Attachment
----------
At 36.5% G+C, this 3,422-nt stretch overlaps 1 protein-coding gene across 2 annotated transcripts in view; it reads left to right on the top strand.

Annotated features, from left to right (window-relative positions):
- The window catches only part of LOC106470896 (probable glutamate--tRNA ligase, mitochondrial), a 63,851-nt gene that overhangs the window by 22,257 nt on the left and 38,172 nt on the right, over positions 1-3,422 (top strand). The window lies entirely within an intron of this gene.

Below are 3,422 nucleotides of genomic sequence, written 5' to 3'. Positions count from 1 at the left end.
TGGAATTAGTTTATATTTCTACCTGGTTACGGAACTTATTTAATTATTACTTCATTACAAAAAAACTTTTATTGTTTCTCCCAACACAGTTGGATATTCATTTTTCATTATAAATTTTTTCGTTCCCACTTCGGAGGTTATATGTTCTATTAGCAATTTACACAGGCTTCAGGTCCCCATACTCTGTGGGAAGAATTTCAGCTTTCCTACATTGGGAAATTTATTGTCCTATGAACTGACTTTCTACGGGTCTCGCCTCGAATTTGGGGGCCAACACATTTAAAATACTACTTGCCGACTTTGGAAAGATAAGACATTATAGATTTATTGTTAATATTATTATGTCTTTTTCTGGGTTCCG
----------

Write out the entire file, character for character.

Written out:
At 36.5% G+C, this 3,422-nt stretch overlaps 1 protein-coding gene across 2 annotated transcripts in view; it reads left to right on the top strand.

Annotated features, from left to right (window-relative positions):
- The window catches only part of LOC106470896 (probable glutamate--tRNA ligase, mitochondrial), a 63,851-nt gene that overhangs the window by 22,257 nt on the left and 38,172 nt on the right, over positions 1-3,422 (top strand). The window lies entirely within an intron of this gene.

Below are 3,422 nucleotides of genomic sequence, written 5' to 3'. Positions count from 1 at the left end.
TGGAATTAGTTTATATTTCTACCTGGTTACGGAACTTATTTAATTATTACTTCATTACAAAAAAACTTTTATTGTTTCTCCCAACACAGTTGGATATTCATTTTTCATTATAAATTTTTTCGTTCCCACTTCGGAGGTTATATGTTCTATTAGCAATTTACACAGGCTTCAGGTCCCCATACTCTGTGGGAAGAATTTCAGCTTTCCTACATTGGGAAATTTATTGTCCTATGAACTGACTTTCTACGGGTCTCGCCTCGAATTTGGGGGCCAACACATTTAAAATACTACTTGCCGACTTTGGAAAGATAAGACATTATAGATTTATTGTTAATATTATTATGTCTTTTTCTGGGTTCCG